Router out?

#1

So Spectrum is no longer showing an outage in my neighborhood. I haven’t been able to check with neighbors yet…been out flying. But I’m wondering if my Surfboard modem got zapped in the storm perhaps.

So I unplugged it several times. No luck with that.

Next I tried running straight cable > router > PC with no intermediate connections and rebooting all. Still no luck.

Tried Windows “fix my internet” tool and that didn’t work.

Do I just need to get Spectrum out here or can I test my modem somehow to see if it’s not working correctly? I still suspect the problem is outside the house on the cable lines…

#2

Time for some basic network diagnostics:

Start with the computer unplugged, go to Network and Sharing Center and get to the adapter properties for your ethernet/wifi adapter. On status, note the IP address (IPv4). Windows has one it uses when it hasn’t been given one, just keep that in mind for now. Mine comes up as 169.254.94.92 when disconnected.

Connect wifi / cable and give it a minute for the router to assign an IP address.
Check the IP again. Typical internal IPs are 192.168.X.X series, or 10.0.X.X series.
Have one of those? Router function is OK, on to the modem.
Still have that windows default IP? Router side isn’t doing it’s job, I’d look up how to factory reset it.

Okay, so let’s assume the router side works - you have an IP address.
Let’s try to log in to the router. If you have a 192.168 series IP - check the third digit group. Is it a one or a zero? Note that. Now, change the fourth group to 1.

IE: 192.168.1.1 or 192.168.0.1
Throw that in the browser ex: http:// 192.168.1.1 (omit the space)
All going well - this is the router login screen. You may have a password, maybe it’s taped on the bottom, maybe you need to look up the password like this: Provider Modem Model Password in google.
If you can log in, look for a WAN or “Public” IP address. This is you address to the outside word. If you got one - it’s at least connecting. You can try to factory reset it, just in case. If not, you have bigger problems - time for tech support.

Extra:
If you do log in to the modem, sometimes you can dig around and find signal levels. Mention those when talking with the techs, they may be able to use that to find which section of cable is bad by checking signal levels at each junction between you and them. Had that done before!

6 Likes
#3

Wow. That’s good stuff.

1 Like
#4

Awesome guidance. Working through it now. I can say that when I connect to my router I get a successful LAN ping test, but an unsuccessful WAN ping test…

#5

Back in business! Thanks for the suggestions @Wes - your comment:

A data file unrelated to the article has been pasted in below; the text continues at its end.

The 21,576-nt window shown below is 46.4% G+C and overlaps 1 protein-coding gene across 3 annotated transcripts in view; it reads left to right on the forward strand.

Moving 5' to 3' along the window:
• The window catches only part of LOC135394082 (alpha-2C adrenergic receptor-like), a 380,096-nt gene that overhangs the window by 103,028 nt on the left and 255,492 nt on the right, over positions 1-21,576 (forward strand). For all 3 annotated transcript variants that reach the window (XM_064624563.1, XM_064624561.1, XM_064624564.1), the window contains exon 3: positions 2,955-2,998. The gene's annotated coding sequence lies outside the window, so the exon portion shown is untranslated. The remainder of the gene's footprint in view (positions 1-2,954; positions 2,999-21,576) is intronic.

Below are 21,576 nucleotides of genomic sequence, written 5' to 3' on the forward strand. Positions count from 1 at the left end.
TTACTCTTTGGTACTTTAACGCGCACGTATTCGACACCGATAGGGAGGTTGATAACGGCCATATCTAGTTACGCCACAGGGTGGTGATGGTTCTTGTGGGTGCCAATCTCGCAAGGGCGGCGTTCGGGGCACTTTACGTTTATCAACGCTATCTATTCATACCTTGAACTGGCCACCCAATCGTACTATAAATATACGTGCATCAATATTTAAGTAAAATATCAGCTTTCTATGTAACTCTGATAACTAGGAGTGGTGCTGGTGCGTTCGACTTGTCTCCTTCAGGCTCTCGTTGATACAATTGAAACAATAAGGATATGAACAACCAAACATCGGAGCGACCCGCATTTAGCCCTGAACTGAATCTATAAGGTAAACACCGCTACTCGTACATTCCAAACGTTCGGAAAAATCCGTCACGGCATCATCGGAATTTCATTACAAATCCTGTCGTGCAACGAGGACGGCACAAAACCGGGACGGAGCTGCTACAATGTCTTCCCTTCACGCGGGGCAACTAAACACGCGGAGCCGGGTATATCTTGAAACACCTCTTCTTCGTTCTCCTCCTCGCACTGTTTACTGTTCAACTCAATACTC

…coupled with a call to Spectrum seemed to do the trick. I did a factory reset, called Spectrum, they said they’d try to communicate with the model and I’m working again! Whew…

Thanks for all the help.

4 Likes
#6

You are certainly welcome, sir!
I’ve dealt with enough internet & network problems - nobody else needs to go through all the hassle if at all possible.

4 Likes
#7

I thought this would be a good place to add another diagnostic that I recently learned.
This one works when you have an application (DCS, Discord, another game perhaps) that constantly disconnects but Windows doesn’t seem to report any connection issues.

Games have less fault tolerance than say, video streaming (which is a download with a buffer more or less). So blips will cause headaches - last night I kept disconnecting from a game with friends for seemingly no reason, discord even ran through it OK.

  1. Open the Event Viewer
  2. Select Applications and Service Logs
  3. Select Microsoft
  4. Select Windows
  5. Scroll down and select UniversalTelemetryClient
  6. Select Operational
  7. Scroll the list for the time period in question. You are looking for Event ID #56 and #55.

ID 56 is: Is a free network available. If it is false this at least verifies that you lost network connectivity at that moment, and it wasn’t the game server/service. Event ID 55 can also indicate that, it is Is the Internet available which may also be true or false.

For WiFi users, this can mean that your wifi momentarily dropped. With more sources of interference, we can’t say that this was a internet issue or just an interference issue. Do more testing.

For Ethernet users, check the switches, router and modem next. If they are otherwise operational, give them a reboot. If these events and drops still show up (leave a PC running overnight just to collect data) - it’s not you.

2 Likes
#8

This works for connection issues as well:

3 Likes
#9

Can we get a MudspikeIT title? :rofl:

1 Like